COVID-19 , Lymphogranuloma Venereum , Chlamydia trachomatis/genetics , Homosexuality, Male , Humans , Lymphogranuloma Venereum/diagnosis , Lymphogranuloma Venereum/epidemiology , Male , Pandemics , SARS-CoV-2 , Spain/epidemiology
18.
BMJ Case Rep ; 14(4)2021 Apr 14.
Article in English | MEDLINE | ID: covidwho-1186260

ABSTRACT

A 49-year-old man presented with a 1-week history of abdominal pain, distension, diarrhoea and fatigue. CT of the abdomen and pelvis revealed peritonitis with no identifiable cause. Diagnostic laparoscopy was performed, which excluded gastrointestinal perforation. Peritoneal fluid tested positive for Chlamydia trachomatis and rectal swabs were positive for C. trachomatis serovars consistent with lymphogranuloma venereum (LGV). Additional blood tests also revealed a diagnosis of syphilis. This is a rare documented case of LGV peritonitis in a male without associated immunodeficiency. The patient recovered well following laparoscopic washout and a course of appropriate antibiotics.


Subject(s)
Lymphogranuloma Venereum , Peritonitis , Anti-Bacterial Agents/therapeutic use , Chlamydia trachomatis , Homosexuality, Male , Humans , Lymphogranuloma Venereum/complications , Lymphogranuloma Venereum/diagnosis , Lymphogranuloma Venereum/drug therapy , Male , Middle Aged , Peritonitis/diagnosis , Peritonitis/drug therapy
20.
Viruses ; 12(9)2020 09 05.
Article in English | MEDLINE | ID: covidwho-750632

ABSTRACT

An effective vaccine is essential for controlling the spread of the SARS-CoV-2 virus. Here, we describe an influenza virus-based vaccine for SARS-CoV-2. We incorporated a membrane-anchored form of the SARS-CoV-2 spike receptor binding domain (RBD) in place of the neuraminidase (NA) coding sequence in an influenza virus also possessing a mutation that reduces the affinity of hemagglutinin for its sialic acid receptor. The resulting ΔNA(RBD)-Flu virus can be generated by reverse genetics and grown to high titers in cell culture. A single-dose intranasal inoculation of mice with ΔNA(RBD)-Flu elicits serum neutralizing antibody titers against SAR-CoV-2 comparable to those observed in humans following natural infection (~1:200). Furthermore, ΔNA(RBD)-Flu itself causes no apparent disease in mice. It might be possible to produce a vaccine similar to ΔNA(RBD)-Flu at scale by leveraging existing platforms for the production of influenza vaccines.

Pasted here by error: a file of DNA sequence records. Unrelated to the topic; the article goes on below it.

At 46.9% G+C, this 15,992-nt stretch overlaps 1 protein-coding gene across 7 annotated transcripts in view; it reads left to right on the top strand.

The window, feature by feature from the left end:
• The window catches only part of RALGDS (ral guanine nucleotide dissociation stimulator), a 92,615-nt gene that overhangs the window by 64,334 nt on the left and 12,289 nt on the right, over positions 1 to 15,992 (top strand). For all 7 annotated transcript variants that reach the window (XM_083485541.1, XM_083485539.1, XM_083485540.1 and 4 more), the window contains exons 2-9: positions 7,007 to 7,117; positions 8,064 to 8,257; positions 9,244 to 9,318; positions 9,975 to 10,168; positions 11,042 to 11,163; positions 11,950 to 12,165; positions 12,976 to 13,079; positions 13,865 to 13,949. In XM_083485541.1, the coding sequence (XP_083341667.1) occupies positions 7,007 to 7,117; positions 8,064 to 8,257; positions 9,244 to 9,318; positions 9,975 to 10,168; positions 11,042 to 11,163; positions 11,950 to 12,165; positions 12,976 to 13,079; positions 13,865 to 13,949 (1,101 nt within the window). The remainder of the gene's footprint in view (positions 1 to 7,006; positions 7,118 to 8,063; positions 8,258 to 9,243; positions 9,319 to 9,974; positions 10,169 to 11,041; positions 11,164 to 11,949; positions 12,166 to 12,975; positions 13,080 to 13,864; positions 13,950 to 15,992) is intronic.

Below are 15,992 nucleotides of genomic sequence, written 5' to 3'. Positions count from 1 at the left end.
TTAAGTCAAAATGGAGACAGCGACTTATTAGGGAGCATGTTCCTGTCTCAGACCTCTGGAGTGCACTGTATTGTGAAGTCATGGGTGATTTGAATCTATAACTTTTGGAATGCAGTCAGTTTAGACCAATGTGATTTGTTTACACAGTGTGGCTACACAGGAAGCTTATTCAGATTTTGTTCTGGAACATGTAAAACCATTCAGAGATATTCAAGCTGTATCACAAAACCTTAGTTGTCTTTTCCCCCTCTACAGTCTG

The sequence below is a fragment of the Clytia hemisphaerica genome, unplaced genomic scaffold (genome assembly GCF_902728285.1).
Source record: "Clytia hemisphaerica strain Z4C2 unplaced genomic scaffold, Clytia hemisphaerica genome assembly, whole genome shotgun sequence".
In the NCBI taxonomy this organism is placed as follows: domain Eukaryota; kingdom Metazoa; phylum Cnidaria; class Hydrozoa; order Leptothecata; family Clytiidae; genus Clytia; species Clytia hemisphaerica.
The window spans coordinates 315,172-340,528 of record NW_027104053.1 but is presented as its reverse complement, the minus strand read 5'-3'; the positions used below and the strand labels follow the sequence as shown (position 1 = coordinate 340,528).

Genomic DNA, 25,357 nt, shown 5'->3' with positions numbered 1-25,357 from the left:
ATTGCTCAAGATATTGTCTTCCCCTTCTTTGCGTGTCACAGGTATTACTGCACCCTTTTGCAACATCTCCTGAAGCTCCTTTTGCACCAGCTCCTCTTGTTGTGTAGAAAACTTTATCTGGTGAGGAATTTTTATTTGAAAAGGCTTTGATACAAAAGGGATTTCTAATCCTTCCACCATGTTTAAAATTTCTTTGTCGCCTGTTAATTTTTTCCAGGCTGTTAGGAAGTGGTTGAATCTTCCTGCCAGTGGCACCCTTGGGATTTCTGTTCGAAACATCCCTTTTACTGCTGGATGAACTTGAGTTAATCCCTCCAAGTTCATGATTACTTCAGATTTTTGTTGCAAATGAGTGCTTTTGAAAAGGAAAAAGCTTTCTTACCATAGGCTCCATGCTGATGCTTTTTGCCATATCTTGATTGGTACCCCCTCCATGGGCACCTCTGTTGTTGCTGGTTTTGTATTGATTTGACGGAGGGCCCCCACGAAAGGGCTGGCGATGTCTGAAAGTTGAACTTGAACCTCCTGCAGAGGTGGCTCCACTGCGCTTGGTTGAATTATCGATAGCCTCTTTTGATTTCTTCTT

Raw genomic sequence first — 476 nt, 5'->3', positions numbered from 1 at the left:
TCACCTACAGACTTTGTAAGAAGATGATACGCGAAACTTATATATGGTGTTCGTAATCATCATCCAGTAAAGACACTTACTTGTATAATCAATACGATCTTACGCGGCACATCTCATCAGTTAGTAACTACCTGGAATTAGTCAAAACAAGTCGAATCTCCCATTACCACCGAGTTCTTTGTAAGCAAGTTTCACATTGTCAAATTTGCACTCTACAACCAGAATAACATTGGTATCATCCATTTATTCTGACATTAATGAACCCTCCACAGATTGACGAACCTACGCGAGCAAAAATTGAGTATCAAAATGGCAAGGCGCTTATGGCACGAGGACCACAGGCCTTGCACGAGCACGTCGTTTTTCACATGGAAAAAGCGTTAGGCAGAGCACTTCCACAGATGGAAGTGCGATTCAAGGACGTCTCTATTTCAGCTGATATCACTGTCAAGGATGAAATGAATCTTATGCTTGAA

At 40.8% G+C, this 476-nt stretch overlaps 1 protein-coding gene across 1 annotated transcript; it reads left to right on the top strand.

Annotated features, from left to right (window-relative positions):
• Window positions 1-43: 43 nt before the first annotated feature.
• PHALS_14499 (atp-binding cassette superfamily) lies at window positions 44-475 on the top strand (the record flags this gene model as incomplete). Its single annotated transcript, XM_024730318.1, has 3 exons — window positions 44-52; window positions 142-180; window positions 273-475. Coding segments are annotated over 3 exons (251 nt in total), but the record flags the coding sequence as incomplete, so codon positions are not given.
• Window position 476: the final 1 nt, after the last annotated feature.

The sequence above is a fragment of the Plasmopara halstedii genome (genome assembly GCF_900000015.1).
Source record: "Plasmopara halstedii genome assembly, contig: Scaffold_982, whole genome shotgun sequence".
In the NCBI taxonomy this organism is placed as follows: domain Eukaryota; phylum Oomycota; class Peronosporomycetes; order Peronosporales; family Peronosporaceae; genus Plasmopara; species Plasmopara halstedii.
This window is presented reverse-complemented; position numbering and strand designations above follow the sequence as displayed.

Subject(s)
Coronavirus Infections , Influenza Vaccines , Influenza, Human , Pandemics , Pneumonia, Viral , Pregnancy Complications, Infectious , Animals , Antibodies, Neutralizing , Antibodies, Viral , Betacoronavirus , COVID-19 , Chlamydia trachomatis , Fertility , Humans , Mice , Pregnancy , SARS-CoV-2 , Spike Glycoprotein, Coronavirus , Virion